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How SK Provisions Makes Porchetta — The Ultimate Pork Lover's Dish

The East Coast porchetta sandwich is a pork lover's dream at SK Provisions.EXPAND
The East Coast porchetta sandwich is a pork lover's dream at SK Provisions.
Mark Antonation
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Under his chef's apron, Sean Kelly wears a T-shirt that reads "Porchetta ’Bout It," with an accompanying cartoon of a pig happily serving a plate of steaming pork. Beneath the humor, Kelly is serious about porchetta, an often misunderstood Italian specialty that's one of the stars on the menu at SK Provisions, the chef's counter-service eatery inside RiNo's Denver Central Market.

Even after two and a half years of serving porchetta at the market, Kelly — whose résumé includes serving as opening chef at Barolo Grill in 1992, then opening his own restaurants Claire de Lune and Aubergine — says he occasionally has customers return their platter or sandwich, complaining that the meat is too rich or fatty. And in fact, porchetta is rich and fatty: An entire pork belly is stuffed with more meat before it's rolled and slow-roasted until the exterior is golden and crackly. Porchetta is meat for meat lovers — a spiral of unctuous layers of pork and fat cooked on a rotisserie so that the juices and seasonings penetrate every bite. If you think adding bacon to a cheeseburger is as decadent as it gets, you haven't sunk your teeth into one of Kelly's East Coast porchetta sandwiches.

In Italy, porchetta — like many other rustic dishes — evolved as a w ay to use every part of the animal and to extend more expensive cuts of meat to serve big groups of people. Pork loin is a more valuable cut of the pig since its meat is lean and mild; the loin and belly are usually separated by the butcher and used for completely different purposes. But for porchetta, Italians leave the loin attached to the belly (it's at the top of the cut, above the ribs, which are also removed), wrapping the thinner, fattier belly around the lean meat to keep it moist as it cooks. Often, liver and other organ meats are rolled in as well — an economical practice that also creates layers of flavor.

In the U.S., the loin is generally sold by itself, so it's not common, even for restaurants, to purchase pork belly with the loin still attached. Kelly experimented with purchasing the two cuts separately and rolling them together, but he wasn't satisfied with the finished product; the loin at the center of the roll came out too dry after the lengthy cooking process. So he turned to pork collar, a larger, more marbled cut from the top of the neck. The collar provided a thicker cross-section of muscle and a little more fat, keeping the entire porchetta juicy all the way through.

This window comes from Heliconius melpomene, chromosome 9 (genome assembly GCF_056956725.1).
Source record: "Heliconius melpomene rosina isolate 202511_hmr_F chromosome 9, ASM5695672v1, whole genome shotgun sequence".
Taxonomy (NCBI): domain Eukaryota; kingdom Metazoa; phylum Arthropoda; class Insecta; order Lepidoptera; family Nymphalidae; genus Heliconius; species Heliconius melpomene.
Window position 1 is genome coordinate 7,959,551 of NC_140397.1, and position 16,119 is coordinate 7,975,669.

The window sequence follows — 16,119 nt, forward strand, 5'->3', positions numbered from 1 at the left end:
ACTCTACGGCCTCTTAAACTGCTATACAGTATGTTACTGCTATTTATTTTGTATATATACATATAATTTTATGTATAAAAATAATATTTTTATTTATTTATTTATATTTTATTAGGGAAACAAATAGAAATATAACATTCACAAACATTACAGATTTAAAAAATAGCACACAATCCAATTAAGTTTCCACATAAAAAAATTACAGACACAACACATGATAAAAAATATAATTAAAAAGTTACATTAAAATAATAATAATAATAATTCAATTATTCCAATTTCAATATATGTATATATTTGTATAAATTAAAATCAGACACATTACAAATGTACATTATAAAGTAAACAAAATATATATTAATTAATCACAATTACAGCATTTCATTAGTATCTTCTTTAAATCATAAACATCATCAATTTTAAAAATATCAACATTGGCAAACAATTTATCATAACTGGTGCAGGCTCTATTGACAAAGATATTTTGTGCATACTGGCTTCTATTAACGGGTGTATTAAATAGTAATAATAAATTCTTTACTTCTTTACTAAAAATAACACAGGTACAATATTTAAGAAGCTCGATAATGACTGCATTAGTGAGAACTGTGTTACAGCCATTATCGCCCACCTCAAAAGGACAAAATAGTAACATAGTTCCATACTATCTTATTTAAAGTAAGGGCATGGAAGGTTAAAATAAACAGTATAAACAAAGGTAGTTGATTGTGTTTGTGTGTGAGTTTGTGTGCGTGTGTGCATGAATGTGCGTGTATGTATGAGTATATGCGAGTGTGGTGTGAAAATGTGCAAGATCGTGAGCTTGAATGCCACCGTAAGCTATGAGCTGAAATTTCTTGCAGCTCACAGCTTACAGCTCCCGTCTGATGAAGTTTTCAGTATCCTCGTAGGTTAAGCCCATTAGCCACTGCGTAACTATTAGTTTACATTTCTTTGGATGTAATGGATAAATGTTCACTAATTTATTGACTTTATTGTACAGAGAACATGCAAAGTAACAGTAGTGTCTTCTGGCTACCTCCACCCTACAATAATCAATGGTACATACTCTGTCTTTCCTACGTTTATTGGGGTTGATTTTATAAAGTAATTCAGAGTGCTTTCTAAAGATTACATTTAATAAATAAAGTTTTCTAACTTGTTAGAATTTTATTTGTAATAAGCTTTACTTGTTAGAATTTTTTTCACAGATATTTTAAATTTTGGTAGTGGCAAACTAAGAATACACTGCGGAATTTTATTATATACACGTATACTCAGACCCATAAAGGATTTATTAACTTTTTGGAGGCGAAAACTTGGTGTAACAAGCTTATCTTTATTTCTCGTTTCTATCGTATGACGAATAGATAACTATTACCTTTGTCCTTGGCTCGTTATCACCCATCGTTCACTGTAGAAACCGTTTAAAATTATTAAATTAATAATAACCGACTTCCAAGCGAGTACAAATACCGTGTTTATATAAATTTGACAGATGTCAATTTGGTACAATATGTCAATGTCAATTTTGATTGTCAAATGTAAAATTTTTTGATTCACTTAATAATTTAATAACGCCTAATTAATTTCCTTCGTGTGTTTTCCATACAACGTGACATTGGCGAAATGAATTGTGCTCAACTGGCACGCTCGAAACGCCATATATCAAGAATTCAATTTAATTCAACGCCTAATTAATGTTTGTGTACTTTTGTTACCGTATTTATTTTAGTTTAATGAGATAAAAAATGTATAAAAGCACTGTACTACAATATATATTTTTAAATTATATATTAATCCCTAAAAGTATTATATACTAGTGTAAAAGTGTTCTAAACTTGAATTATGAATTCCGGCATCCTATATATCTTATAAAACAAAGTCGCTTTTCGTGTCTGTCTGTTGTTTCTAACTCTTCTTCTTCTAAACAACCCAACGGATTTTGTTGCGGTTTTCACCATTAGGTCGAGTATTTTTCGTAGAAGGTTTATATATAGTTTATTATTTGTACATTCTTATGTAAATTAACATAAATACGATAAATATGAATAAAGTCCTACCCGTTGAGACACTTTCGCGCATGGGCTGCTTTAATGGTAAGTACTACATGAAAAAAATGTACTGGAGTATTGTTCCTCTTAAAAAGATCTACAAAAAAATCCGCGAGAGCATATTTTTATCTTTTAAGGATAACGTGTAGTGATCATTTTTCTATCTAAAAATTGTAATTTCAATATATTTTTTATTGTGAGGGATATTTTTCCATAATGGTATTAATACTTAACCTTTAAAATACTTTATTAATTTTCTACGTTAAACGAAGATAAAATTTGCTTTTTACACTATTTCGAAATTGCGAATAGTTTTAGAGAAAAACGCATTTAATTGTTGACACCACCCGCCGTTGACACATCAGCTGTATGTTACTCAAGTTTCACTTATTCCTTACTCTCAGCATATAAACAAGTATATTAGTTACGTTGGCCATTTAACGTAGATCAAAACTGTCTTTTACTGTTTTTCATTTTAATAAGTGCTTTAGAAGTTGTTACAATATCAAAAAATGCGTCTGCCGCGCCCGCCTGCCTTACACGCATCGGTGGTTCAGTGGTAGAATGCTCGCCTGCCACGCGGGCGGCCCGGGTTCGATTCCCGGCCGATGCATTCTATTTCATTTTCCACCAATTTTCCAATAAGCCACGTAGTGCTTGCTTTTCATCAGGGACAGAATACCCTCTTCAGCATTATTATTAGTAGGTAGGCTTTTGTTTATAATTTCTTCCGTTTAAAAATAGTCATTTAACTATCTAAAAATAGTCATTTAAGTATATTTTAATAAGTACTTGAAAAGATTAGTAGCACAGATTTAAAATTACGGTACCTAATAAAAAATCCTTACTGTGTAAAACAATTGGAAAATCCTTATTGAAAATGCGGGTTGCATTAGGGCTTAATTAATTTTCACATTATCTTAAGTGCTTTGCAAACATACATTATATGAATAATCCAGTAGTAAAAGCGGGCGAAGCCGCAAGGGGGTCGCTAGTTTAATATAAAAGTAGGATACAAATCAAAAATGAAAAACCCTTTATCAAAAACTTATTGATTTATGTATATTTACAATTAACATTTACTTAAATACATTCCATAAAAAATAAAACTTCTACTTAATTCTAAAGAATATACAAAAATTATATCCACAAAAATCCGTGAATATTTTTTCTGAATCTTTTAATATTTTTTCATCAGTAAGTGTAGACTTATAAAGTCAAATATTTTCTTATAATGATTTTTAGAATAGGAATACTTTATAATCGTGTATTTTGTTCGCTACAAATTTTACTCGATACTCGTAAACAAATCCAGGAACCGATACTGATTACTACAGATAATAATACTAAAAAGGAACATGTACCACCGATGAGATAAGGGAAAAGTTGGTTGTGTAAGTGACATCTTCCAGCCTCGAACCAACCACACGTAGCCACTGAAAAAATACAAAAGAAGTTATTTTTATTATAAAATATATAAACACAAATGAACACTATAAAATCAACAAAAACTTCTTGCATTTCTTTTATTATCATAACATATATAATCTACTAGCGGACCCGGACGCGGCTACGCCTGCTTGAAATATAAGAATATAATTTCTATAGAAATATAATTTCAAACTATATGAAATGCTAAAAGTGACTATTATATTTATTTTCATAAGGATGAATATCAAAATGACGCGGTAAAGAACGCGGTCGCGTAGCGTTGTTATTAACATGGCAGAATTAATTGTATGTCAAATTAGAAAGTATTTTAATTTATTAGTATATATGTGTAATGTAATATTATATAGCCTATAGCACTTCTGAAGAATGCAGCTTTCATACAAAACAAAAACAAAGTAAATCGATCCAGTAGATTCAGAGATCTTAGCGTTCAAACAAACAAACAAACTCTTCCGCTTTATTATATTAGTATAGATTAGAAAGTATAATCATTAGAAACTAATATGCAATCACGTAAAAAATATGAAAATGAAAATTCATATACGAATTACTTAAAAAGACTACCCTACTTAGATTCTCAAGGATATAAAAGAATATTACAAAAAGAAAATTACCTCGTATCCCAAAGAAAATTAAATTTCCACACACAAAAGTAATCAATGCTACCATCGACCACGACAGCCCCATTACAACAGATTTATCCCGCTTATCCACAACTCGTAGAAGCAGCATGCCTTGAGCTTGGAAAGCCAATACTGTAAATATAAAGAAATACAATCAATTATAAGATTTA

Kelly's porchetta starts as pork belly and collar.EXPAND
Kelly's porchetta starts as pork belly and collar.
Mark Antonation

SK Provisions goes through an entire porchetta almost every day, so the kitchen makes two at a time every couple of days. The skinless belly comes in at about ten pounds and the collar nearly doubles that weight, so the roll weighs in at close to twenty pounds before it's cooked. Kelly starts by making shallow scores in both sides of the belly and then slathers the inner side with a slurry of garlic, herbs, salt and lard. Adding more pork fat may seem like overkill, but it serves a purpose. "Most of the lard drips out while it's cooking, so all the flavor is left behind without the fat," Kelly explains.

Next, the cylindrical cuts of collar are laid end to end on the center of the belly; they get a massage with the seasoning slurry, too. Then the entire belly is wrapped around the collars and trussed tightly with butcher's twine. The trussing must be done neatly and precisely so that the long roll of meat doesn't warp or curl during cooking.

A finished porchetta has been chilled and is ready to be sliced.EXPAND
A finished porchetta has been chilled and is ready to be sliced.
Mark Antonation
Porchetta slices sizzle on the grill with ciabatta and broccoli rabe.EXPAND
Porchetta slices sizzle on the grill with ciabatta and broccoli rabe.
Mark Antonation
Chef/owner Sean Kelly's T-shirt reads "Porchetta 'bout it."EXPAND
Chef/owner Sean Kelly's T-shirt reads "Porchetta 'bout it."
Mark Antonation

Once seasoned and tied, the porchetta rests for 12 to 24 hours in the refrigerator, after which it is loaded onto a skewer and roasted in the eatery's rotisserie oven for three hours. Flames dance around the meat during the process, adding even more flavor. Once cooked, the roll is chilled and cut on a meat slicer; each slice is finished on the griddle for sandwiches and platters.

One porchetta yields enough meat for about forty sandwiches, Kelly says. He serves three kinds at the market: The Roman, a simple construction of porchetta, olive oil and cracklings (for added crunch) on ciabatta, mirrors sandwiches found on the streets of Rome; the West Coast comes loaded with caramelized onion, arugula and herbed mustard; and the East Coast, with ricotta, cherry peppers and broccoli rabe, is the sandwich that Kelly grew up eating in New Jersey.

Before you eschew the fat, give porchetta a go at SK Provisions, in the back corner of Denver Central Market at  2669 Larimer Street. The counter offers lunch and dinner from 10 a.m. to 9 p.m. daily (and until 10 p.m. on Fridays and Saturdays); SK Provisions also does catering, so you can order porchetta by the pound for your own party. Visit denvercentralmarket.com for more details. And if you're at Denver International Airport, stop by the mini-version of Denver Central Market in Concourse A and grab another SK Provisions specialty: rotisserie chicken.

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